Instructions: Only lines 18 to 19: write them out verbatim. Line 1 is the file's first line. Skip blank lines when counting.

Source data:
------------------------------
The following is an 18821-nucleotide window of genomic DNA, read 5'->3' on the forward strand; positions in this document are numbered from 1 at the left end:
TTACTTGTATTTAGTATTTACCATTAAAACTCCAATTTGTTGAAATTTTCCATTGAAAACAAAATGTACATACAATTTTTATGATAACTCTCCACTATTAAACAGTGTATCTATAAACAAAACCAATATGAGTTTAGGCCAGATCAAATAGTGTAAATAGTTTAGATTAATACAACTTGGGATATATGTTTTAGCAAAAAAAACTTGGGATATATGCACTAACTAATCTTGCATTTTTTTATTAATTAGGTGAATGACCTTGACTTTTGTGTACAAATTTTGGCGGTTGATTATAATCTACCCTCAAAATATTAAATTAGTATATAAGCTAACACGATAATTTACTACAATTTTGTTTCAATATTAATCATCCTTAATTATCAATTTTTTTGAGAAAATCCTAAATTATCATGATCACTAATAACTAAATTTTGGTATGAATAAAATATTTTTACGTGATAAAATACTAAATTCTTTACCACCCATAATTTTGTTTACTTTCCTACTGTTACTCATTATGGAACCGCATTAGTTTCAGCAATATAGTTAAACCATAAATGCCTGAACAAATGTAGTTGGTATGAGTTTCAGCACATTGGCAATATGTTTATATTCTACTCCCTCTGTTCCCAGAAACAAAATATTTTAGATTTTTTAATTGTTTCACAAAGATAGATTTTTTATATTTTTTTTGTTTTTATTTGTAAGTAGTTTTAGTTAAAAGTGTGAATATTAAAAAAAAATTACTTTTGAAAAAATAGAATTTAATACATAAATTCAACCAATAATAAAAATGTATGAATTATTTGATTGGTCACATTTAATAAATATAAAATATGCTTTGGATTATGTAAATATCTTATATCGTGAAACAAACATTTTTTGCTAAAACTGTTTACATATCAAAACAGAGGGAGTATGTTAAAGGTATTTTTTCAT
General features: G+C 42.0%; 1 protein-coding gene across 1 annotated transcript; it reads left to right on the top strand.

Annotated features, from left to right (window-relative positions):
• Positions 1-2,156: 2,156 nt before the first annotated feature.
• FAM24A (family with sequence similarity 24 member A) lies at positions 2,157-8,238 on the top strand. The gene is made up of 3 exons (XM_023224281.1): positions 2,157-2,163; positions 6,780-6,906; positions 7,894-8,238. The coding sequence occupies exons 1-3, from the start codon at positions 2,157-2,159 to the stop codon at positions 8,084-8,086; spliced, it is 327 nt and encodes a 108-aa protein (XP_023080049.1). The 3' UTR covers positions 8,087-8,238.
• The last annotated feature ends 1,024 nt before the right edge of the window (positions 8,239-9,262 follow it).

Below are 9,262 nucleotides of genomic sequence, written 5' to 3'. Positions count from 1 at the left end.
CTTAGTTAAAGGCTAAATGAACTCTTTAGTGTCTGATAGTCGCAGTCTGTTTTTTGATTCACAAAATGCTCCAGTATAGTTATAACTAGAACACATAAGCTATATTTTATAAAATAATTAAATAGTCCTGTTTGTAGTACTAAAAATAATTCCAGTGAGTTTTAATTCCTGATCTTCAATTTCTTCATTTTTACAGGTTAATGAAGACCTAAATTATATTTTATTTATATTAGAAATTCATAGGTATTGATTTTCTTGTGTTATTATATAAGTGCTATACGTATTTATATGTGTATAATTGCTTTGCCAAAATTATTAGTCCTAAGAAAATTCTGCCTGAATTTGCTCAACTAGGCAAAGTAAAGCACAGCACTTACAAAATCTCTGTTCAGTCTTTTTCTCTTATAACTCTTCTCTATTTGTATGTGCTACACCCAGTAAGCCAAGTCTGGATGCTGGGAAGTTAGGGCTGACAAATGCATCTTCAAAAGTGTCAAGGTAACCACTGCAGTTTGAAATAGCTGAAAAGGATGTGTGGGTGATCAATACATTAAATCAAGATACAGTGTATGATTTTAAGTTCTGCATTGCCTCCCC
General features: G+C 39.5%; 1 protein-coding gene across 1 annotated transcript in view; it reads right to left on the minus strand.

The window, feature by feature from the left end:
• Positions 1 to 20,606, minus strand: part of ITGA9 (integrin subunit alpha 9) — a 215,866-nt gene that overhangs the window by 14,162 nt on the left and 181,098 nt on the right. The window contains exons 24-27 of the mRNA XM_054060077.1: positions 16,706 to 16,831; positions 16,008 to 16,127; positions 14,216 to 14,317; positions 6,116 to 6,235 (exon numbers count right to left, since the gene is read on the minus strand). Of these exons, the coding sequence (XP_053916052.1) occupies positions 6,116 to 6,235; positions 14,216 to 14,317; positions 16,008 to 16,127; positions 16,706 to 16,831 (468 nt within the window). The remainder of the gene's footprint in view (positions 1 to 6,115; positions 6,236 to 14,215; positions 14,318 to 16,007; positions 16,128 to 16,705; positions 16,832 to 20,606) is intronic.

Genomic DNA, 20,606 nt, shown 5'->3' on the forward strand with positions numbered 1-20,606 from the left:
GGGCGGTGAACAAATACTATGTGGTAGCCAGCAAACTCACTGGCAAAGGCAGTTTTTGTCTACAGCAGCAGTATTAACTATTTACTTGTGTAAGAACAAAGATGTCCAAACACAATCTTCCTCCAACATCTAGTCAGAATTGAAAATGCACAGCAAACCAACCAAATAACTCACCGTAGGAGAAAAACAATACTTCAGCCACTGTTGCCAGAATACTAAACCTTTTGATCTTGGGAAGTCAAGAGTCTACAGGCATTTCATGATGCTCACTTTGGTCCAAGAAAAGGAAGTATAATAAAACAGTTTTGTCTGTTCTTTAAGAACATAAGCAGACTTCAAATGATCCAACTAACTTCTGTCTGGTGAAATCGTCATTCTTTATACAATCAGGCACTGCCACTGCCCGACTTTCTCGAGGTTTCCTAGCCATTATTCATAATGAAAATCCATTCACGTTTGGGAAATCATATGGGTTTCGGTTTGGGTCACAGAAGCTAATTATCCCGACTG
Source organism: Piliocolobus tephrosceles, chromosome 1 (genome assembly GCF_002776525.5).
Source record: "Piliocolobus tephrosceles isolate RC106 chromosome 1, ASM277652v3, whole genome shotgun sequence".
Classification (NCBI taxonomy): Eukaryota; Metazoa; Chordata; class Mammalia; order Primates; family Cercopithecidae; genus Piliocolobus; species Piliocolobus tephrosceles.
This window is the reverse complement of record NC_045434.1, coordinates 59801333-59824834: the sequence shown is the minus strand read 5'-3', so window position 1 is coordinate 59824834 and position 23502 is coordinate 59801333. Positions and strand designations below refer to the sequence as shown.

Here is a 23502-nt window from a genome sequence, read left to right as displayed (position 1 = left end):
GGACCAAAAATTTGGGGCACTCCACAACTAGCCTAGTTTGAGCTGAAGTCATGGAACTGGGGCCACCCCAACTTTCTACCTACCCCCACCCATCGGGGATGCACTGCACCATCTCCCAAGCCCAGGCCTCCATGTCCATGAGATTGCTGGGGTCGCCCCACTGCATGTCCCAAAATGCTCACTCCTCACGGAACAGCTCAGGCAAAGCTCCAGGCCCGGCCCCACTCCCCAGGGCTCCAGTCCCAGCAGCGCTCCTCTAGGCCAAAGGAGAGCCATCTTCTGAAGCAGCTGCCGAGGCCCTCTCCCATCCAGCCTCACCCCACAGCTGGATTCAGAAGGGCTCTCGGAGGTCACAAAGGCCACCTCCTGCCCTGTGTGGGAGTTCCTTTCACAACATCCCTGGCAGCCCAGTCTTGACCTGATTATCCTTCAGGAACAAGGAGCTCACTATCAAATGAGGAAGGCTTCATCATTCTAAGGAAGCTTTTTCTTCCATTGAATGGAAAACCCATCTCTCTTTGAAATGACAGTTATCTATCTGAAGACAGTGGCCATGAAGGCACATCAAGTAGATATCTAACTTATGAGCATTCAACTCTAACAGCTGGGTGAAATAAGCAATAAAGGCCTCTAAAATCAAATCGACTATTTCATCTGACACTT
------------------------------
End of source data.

This window is the reverse complement of record NC_045434.1, coordinates 59801333-59824834: the sequence shown is the minus strand read 5'-3', so window position 1 is coordinate 59824834 and position 23502 is coordinate 59801333. Positions and strand designations below refer to the sequence as shown.

Here is a 23502-nt window from a genome sequence, read left to right as displayed (position 1 = left end):